I did a search on seat height but most threads mix distance, muni, and trials heights. When my AX-29 comes in, I’ll have to make a decision on how much to cut off the seat post and can be fairly sure noone around will be able to help me much. I plan of course to have the bike shop cut only a little at a time, but I would like some idea of what it should feel and look like.
The noname I am riding is too low. But I can’t use it to gauge how high it should be because the post is too short to be raised much higher. I recall that the Swinn I road in the late 70’s was high enough for my younger brother to reach the pedals while barely bending his knee. The same uni (we had only one between us) on me was of course a little smaller in comparison.
For distance riders…please post your inseam and seat height. Let’s measure between the cranks and seat.
OK, on my 29KH, I have the center of the seat 33 1/2" up from the top of the pedal when in the 6 o’clock position. My inseam (wearing my riding boots) measures 34 1/2" from the floor.
Keep in mind you will need the post lower for longer cranks, and higher for shorter cranks, if you ever plan to change out the cranks. So if you have 165 cranks, make sure to leave enough in the tube to raise the seat if you ever move up to 125 cranks (almost 2" difference).
With each unicycle I’ve had I’ve found that I’ve started off at a relatively low position but as my confidence has increased I have naturally found the need to raise the seat. So get them to cut off as little as you can get away with but have the seat where you feel comfortable. I think distance riders have their seats higher than for other types of riding.
Sorry, this is probably too vague to be of any use.
as high as you can while still being able to pedal, or just slightly lower. the reason for this can be explained better in an analogy. it is harder to walk with bent legs than it is to walk with straighter legs.
I think do a fair bit of ‘long-distance’ road/muni-cycling, whatever that means.
The way I set up my unicycle for road unicycling is exactly as I would for my road bike. Knees very slightly bent at it’s lowest position on the pedal stroke. You lose a lot of power if the seat is too low, but if it’s too high it’s harder to stand up and can be painful from overextending.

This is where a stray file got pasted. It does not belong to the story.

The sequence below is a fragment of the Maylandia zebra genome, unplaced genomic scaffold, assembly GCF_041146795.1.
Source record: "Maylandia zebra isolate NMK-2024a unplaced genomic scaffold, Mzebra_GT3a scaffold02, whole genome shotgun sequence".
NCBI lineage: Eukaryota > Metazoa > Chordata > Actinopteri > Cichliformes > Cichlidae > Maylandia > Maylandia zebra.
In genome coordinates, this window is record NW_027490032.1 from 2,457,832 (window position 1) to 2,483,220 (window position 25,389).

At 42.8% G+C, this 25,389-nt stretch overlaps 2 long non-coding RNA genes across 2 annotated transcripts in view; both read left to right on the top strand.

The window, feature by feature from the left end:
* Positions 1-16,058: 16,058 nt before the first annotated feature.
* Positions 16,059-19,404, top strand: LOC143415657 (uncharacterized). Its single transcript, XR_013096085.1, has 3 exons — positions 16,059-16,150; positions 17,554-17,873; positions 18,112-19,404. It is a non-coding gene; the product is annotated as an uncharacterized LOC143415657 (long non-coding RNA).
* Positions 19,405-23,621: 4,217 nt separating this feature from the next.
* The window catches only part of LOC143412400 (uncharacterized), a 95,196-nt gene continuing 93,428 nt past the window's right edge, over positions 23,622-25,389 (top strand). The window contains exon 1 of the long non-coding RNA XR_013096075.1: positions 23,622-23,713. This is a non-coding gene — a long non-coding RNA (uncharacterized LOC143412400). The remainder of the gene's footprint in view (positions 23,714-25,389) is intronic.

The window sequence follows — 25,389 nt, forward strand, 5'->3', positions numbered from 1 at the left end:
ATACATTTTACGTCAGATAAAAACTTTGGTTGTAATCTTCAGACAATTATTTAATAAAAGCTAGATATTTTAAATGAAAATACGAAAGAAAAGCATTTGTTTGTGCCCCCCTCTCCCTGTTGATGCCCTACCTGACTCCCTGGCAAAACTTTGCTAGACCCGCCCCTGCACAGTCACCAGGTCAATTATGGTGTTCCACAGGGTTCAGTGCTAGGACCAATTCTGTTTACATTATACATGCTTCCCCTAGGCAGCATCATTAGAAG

On a Muni I set it up with slightly more bend in the knees so I have more maneuvaribility.
NOTE: That’s a good pipe cutter. All the ones I ever had were cheapies, and only cut spirals. Those are probably okay for (occasionally) cutting copper plumbing pipes, but seat posts are a little heavier, so don’t buy the cheapest pipe cutter you see! Someday I’ll get a proper one for myself. Until then it’s the hacksaw, but a pipe cutter makes a much nicer, easier cut.
Yup. If unicycling has a Lance Armstrong, Ken is the closest thing to it. Plus, if you know the rules for bicycle seat height, that’s a great rule of thumb. If anything, unicycle seat height is more critical because we pedal more, and because we don’t get to stop pedaling. I agree with Ken on the high seat, which you may lower if the ride is rough. I lower mine quite a bit for serious MUni, but when I take the Coker on the trails I’m not aiming for super-technical so my seat height stays put.
on a 29er with 115mm cranks I started with an height of 83cm from the lower position of pedals and ended on slightly less than 85cm.
since my ancestors evolved from wild beasts later than other people I really have short legs … (so the values have no meaning unless you share the same physical features)
same advice: for muni it is still 83 cm.
conclusion: try and try again until you feel comfort
edit: do not be shy on 114 on a 29er I am an awful rider and I can manage it!
When I had a knee problem (after riding a Coker) I was advised to
raise the saddle (to about the point where the leg is fully extended,
or very nearly, at six o’clock). It seemed to work. But the same
unicyclist warned that with your saddle too high (which may be just
right for the knees), your ankles start to hurt.
Later, my physiotherapist said that these both made perfect sense. (I
remember that the knee issue is because the vastus medialis muscle
only works when the leg is nearly straight, and it needs to be
exercised too. Not sure what brings the ankle problem on.)
You’ll never go back. I’d at least shorten them to 125s. Then when you revisit 152s you’ll think they’re unbelievably long and clunky. At least make sure you leave your seatpost long enough to allow for short cranks.